His first appearance at the end of season two had him paired up with Ben, and the two took on the stereotypical roles of disappointed parents; while Ben was the disapproving father, Chris took the supportive, positive mother type to new heights, bubbling with enthusiasm and deferring to Ben when things got more difficult to discuss. Again, while the show could have just stuck with this formula, the writers revealed that it was more of a survival thing based on the characters' respective personalities. While Chris was literally addicted to positivity - more on that later - Ben was so focused on succeeding because of Ice Town, and because of that, neither was able to accomplish anything. Ben and Chris' strengths made up for their weaknesses, and they successfully saved several Indiana cities from bankruptcy, ultimately ending up in Pawnee where they both meet their significant others.
I think I mentioned this in the actual challenge, but Chris' ability to cry - and be vulnerable, in general - was so refreshing to see, and he brought that out in others. Well, not Ron, but that's Ron. He will openly weep at beautiful words and touching gestures, he discusses his own struggles with depression and anxiety with inspirational honesty, and he is genuinely thankful of any compliments, coming from any gender, instead of becoming weird or defensive. I didn't exactly click with Chris like I did with the other characters** at first, and it wasn't until after Millie Gergich broke up with him that he finally seemed like an actual person. Hearing Chris' backstory - he wasn't supposed to live as a child due to a blood disorder - did frame his positive attitude better, but then the show went and looked at it in a different light: Chris suffered from mental illness.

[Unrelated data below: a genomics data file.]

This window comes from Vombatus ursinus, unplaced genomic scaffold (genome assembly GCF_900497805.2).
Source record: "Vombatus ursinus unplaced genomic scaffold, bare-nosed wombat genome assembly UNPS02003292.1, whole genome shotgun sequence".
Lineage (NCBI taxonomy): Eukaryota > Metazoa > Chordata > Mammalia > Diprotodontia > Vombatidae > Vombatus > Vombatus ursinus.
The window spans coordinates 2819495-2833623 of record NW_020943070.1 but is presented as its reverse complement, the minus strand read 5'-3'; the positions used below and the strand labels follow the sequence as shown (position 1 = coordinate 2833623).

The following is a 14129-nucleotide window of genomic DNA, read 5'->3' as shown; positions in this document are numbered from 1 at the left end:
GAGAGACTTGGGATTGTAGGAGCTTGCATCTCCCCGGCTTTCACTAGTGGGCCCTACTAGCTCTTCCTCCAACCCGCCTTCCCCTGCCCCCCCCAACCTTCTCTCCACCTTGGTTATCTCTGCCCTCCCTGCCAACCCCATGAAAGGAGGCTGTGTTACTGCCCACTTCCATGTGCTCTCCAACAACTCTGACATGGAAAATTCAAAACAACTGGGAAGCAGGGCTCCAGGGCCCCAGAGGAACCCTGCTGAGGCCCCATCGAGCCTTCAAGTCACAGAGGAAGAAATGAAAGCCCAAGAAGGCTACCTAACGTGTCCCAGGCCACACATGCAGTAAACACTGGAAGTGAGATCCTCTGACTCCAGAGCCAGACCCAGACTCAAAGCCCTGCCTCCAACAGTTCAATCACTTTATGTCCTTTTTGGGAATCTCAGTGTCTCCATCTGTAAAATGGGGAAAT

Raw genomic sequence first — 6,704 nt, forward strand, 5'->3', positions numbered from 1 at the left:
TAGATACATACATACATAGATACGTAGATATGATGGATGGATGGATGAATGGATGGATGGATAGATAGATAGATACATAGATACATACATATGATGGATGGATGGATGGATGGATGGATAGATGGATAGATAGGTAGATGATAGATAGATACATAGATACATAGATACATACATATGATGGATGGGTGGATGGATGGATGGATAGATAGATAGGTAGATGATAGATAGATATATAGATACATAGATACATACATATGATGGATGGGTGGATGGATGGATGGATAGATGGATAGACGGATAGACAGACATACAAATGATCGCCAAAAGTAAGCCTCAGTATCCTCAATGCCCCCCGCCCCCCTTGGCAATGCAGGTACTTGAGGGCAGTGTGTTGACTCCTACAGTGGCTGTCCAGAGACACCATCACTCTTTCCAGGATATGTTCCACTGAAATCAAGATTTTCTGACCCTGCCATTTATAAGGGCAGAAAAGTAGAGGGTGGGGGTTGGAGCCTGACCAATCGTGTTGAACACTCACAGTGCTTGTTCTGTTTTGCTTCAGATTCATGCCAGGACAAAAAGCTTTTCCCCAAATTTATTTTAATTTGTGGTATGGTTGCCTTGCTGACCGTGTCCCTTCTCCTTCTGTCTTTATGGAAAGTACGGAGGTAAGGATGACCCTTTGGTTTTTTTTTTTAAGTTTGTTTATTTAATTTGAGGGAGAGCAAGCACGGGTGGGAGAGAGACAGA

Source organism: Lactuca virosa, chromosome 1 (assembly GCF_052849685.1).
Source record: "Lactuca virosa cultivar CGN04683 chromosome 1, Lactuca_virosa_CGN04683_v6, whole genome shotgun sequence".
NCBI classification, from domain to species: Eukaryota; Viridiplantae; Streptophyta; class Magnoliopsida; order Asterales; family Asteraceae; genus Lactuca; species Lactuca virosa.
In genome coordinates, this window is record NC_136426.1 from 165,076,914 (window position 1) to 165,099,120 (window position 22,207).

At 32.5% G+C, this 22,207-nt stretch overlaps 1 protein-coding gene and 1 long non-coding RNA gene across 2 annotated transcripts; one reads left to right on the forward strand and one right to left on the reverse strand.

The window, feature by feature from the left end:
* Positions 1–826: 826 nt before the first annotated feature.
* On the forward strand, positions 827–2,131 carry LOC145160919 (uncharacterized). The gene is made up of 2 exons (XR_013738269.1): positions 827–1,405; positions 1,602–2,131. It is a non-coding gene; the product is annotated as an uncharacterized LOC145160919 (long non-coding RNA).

* Politics aside, I just get a skeevy feeling from him, which goes back to his having sex with a 16-year-old back in the 80s.
** This does not include Mark. Because fuck Mark.